NOTE: This post links to Marco.org, but each of the three articles discussed below deserve to be read. Enjoy!
I linked to the Nest website (and introductory video) the day of the announcement, but I have since read three introductions to the design sense, importance, and future movement of Nest. Marco makes some really good points about the feasibility of widespread adoption of such a product, although he does think the product will be successful.
Nest now has two products that work just as well separately as they do together and, in the words of Kyle Baxter:
Nest has not only built two devices that work together to efficiently manage your home’s energy and protect you from fire, but they’ve created two devices that can actively judge the situation and work together to intervene in your home to keep you safe.
In addition, both Marco and Kyle point their readers to the Wired article that profiles Nest and their future endeavors. I wanted to direct my readership to each of these articles since I am excited about the product itself and continue to be excited to watch a team like that of Nest, especially given Kyle’s prescience with regard to the future Nest has in smart home technologies.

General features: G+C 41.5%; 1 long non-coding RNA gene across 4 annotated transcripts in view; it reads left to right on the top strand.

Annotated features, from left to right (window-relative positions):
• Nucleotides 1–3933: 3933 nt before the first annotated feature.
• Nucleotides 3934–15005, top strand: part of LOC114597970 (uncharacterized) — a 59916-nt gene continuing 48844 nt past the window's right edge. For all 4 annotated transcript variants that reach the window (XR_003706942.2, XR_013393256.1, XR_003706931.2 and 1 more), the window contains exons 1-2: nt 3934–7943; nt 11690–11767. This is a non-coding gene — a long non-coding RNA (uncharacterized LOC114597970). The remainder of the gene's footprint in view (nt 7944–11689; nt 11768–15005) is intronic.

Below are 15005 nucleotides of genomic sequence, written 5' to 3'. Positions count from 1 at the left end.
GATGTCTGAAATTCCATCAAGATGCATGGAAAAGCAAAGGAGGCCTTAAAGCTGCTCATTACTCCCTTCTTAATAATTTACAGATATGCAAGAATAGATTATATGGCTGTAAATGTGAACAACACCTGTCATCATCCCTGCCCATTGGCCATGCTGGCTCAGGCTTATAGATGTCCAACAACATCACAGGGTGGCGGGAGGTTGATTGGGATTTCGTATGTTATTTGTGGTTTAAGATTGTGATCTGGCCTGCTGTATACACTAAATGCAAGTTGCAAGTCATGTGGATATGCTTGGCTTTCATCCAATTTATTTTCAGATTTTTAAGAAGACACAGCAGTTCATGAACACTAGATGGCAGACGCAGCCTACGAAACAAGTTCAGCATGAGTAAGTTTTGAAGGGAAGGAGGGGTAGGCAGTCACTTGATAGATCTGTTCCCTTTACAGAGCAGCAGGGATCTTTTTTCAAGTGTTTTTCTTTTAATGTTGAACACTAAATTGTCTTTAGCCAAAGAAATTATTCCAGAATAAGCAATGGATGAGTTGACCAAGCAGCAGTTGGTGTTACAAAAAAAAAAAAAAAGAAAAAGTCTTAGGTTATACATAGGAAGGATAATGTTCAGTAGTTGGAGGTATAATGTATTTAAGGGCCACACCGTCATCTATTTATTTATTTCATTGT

Did the Internet community peak at bookmarks? Asked in a different and perhaps more complete way: just as technologies like RSS and email in their purest forms are hard to beat even as technology marches forward, what better technology exists to keep track of information on the ever-expanding Internet than bookmarks? Taken a step further, what better way to share the bookmarked information than a site of your own? As such, I‘ve been reading, which is why I write now.
Working in and having a passion for libraries, I am struck by the fact that the way bookmarks work in the physical world is not directly analogous to bookmarks in the digital world. Bookmarks in the digital world are instead like dog-eared pages or highlighted passages; if you think of the Internet as a single tome, that is. In any case, anything that moves you to deface a book should probably be shared or become immortalized in some other way than just a reference for a future version of yourself.